The Seahawks are supremely confident that two agonizing, end-of-game losses — in the Super Bowl and to the Rams — are just temporary setbacks. They’ll need that mindset Sunday in Green Bay.

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GREEN BAY, Wis. — The Seahawks of the Pete Carroll era have always had an undeniable aura. All the great teams do, and it’s both internal and external.

Within the locker room, there has been a conviction bordering on cockiness that they will prevail, no matter what the adversity or hardship conspiring against a victory. And they’ve counted on imposing their will on opponents — breaking them, at some point in the game.

Call it intimidation. Call it an unwavering belief in their own invincibility. But the Seahawks, during their recent rise to glory, have thrived on it. Each triumph, each improbable victory, each prime-time rout, has merely fed the beast.

Maybe it began when Russell Wilson hit Golden Tate with the Fail Mary to beat the Packers in 2012. Maybe it peaked when Wilson connected with Jermaine Kearse to cap their comeback from near-certain defeat against the Packers in the NFC title game last season.

But the Seahawks, more than any other team, have pulled out games they had no right winning (15 fourth-quarter or overtime comeback victories in Wilson’s 57 career games), and thrived under the national spotlight (a 13-1 record in prime-time games since Carroll became coach in 2010, outscoring opponents 367-154).

They’re brash, they’re outspoken, they’re in your face. But they’ve backed it up.

Not always — cough, cough — but enough to maintain their swagger.

Now, as the Seahawks prepare to face the Packers on Sunday, they have to be concerned that their aura is dimming. I’m not saying this is a crisis, mind you, or that the era of Seahawks dominance is over.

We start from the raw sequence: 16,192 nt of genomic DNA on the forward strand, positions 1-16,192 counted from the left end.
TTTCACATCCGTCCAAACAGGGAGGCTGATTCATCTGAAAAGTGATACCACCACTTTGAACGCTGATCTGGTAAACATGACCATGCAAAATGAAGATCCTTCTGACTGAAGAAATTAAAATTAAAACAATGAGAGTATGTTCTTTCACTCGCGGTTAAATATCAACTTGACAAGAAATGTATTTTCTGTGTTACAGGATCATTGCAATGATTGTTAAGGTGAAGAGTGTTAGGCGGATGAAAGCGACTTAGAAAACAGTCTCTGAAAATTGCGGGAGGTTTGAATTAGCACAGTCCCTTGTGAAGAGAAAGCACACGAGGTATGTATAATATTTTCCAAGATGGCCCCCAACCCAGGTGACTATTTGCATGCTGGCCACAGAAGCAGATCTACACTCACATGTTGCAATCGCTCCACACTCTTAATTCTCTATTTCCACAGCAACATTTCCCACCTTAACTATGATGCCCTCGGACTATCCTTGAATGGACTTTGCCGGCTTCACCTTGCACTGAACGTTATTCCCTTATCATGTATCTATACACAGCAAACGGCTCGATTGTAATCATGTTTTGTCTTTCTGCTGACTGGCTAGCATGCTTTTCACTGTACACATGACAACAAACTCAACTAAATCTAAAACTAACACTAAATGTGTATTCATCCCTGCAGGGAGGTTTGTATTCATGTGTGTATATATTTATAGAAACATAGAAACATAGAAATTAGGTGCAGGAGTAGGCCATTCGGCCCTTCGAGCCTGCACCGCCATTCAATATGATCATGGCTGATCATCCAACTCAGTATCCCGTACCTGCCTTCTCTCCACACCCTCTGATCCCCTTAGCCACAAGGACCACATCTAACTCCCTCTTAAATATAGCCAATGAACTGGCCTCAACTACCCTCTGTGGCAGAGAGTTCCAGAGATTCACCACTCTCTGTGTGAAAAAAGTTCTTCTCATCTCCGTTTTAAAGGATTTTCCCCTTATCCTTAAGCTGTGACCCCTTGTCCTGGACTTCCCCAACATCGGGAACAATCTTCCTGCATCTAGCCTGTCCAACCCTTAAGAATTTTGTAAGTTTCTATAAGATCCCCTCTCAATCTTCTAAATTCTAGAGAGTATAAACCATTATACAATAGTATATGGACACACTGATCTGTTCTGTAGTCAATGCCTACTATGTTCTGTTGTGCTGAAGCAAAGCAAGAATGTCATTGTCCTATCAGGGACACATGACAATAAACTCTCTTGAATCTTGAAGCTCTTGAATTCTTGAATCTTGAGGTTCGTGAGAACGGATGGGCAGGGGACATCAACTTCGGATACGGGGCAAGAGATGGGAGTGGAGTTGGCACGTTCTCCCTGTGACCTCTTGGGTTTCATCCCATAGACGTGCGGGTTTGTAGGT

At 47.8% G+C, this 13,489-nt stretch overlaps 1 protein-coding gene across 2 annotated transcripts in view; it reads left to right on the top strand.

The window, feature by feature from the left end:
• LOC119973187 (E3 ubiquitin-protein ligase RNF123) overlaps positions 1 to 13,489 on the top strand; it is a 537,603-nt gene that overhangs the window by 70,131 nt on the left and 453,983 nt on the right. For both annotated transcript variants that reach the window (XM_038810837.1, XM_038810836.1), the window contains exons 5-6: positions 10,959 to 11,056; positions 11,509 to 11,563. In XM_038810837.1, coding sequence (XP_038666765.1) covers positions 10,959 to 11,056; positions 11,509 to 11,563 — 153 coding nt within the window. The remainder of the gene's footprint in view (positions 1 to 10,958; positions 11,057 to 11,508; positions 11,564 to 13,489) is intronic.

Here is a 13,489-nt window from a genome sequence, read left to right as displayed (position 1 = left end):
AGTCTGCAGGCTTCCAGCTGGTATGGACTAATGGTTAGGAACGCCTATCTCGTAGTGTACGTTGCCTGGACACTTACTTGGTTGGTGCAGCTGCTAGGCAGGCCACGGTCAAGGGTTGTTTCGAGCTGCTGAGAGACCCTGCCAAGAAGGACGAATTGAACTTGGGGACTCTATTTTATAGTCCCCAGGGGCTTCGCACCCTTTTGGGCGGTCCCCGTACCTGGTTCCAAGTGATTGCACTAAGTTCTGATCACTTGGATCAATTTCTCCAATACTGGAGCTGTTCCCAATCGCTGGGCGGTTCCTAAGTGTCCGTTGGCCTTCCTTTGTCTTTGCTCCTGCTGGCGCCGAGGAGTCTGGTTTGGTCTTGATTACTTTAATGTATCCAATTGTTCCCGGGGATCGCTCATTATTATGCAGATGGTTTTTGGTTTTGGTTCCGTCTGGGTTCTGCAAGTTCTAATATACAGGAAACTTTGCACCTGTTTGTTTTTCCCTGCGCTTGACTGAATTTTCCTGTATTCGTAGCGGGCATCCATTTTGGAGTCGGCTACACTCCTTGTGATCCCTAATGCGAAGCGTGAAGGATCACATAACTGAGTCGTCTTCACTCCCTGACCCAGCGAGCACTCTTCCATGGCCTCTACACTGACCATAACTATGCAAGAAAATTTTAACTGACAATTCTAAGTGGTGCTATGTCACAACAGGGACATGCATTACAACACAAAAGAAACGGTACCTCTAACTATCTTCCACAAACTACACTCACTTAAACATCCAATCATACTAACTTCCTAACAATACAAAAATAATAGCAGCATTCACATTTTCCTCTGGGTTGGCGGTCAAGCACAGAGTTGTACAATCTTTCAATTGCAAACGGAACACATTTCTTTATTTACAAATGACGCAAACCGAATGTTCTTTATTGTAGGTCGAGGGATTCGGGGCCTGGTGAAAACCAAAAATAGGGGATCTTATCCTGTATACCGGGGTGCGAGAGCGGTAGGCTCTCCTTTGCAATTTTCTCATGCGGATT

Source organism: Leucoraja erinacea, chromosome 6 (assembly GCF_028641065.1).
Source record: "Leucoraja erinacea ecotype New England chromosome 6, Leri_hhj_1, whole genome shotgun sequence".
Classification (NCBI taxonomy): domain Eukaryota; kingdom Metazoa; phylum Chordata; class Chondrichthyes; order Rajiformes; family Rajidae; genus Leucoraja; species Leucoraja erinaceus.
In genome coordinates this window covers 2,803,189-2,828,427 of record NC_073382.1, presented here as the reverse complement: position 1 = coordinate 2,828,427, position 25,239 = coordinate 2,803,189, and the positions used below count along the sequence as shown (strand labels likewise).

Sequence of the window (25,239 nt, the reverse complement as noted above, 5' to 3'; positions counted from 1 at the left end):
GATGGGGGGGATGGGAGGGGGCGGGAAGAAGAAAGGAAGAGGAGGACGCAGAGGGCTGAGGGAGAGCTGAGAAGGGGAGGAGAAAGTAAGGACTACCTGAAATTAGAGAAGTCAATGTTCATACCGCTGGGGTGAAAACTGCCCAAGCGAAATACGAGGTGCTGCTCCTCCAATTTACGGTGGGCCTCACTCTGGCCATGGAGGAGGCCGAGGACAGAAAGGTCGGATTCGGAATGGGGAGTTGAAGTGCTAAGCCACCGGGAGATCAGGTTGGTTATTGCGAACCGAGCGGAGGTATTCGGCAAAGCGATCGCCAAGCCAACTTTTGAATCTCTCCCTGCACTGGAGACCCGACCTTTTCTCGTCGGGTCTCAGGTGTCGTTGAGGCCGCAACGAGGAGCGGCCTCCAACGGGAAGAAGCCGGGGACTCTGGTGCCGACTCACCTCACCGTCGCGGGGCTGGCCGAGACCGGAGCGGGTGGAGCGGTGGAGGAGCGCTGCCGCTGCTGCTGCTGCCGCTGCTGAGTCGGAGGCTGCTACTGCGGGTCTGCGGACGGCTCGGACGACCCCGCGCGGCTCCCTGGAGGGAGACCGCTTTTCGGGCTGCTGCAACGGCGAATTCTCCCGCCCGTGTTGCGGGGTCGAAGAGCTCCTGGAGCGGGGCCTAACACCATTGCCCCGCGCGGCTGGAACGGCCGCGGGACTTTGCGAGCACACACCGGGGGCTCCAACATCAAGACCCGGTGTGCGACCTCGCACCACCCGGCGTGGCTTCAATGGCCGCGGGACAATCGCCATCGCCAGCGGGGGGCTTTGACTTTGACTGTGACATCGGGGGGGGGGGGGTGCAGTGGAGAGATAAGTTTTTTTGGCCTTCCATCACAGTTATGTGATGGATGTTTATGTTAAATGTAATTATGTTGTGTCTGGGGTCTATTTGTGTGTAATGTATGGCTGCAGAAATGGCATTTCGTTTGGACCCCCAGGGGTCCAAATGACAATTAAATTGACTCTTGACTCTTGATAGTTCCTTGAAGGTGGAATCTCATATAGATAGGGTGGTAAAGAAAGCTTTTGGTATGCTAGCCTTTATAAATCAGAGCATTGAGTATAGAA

But once the facade of invincibility is shattered, it’s hard to get it back. Just ask Tiger Woods, who for more than a decade had most of the PGA Tour field beaten before he even teed off. So strong was his aura that opponents cowered in his wake.

Then, by virtue of his own personal foibles and failing health, Woods became fallible. And once golfers realized he was no longer the Great and Powerful Tiger, once the curtain was pulled back, well, the aura was shattered. And Woods is now a shadow of his old self. No one on the tour fears him in the slightest.

Seattle’s past two games — separated by seven months — have had all the elements of a classic Seahawks story arc. Only without the payoff at the end.

We all know what happened in the Super Bowl, an end-of-game breakdown that will live in infamy.

Last week, in St. Louis, the Seahawks let another chance to pull out a victory slip away, by virtue of a late Rams touchdown in regulation, and a fourth-and-one play in overtime that fizzled.

Again, it’s just the opening game of the season. The good news is that the Seahawks have plenty of time to seize back their aura. Defeating the Packers in Green Bay would be a huge step in that direction, of course. Win this one, with two home games looming, and the defeat against the Rams becomes an afterthought.

Getting Kam Chancellor back, the sooner the better, also would hasten the process. Even in the rough, tough NFL, the Seahawks have felt in the past that some players shy away from Chancellor — or at least approach him with trepidation. No doubt that Chancellor’s thunderous hits, and the knowledge that you might be the next victim, has been a major contributor to the Seahawks’ aura.

Richard Sherman said Wednesday he doesn’t feel the Seahawks have lost any of their intimidation factor with Chancellor in absentia. He points out that the heart of the NFL’s best defense remains unchanged, minus the missing strong safety.

“I think the intimidation factor is still there,’’ he said. “I think guys just need to execute like we always have, and we just didn’t do that last week.’’

Safety Earl Thomas subscribed to a similar theory, that whatever struggles the Seahawks had last week were about nothing more than performance breakdowns.

“It’s all fixable stuff, and I guarantee we’re going to fix it,’’ he said.

That’s the Seahawks’ self-confidence we’ve come to know and love. Offensive coordinator Darrell Bevell spoke to the same spirit when asked about Wilson’s unwavering confidence in Kearse last season in the NFC title game against the Packers. Though Kearse had dropped several balls, Wilson still had the faith to target Kearse for the game-winning touchdown in overtime.

“It’s hard to shake Russell,’’ Bevell said. “He just has so much confidence in himself …To have that firm conviction and belief in themselves to know, ‘Hey, I’m going to make the next one that comes to me.’ That speaks volumes to those two guys at the end.”

The Seahawks have built an entire persona, fashioned a world view, based on precisely that kind of thinking. This would be a good time for them to show that it’s still going to work for them.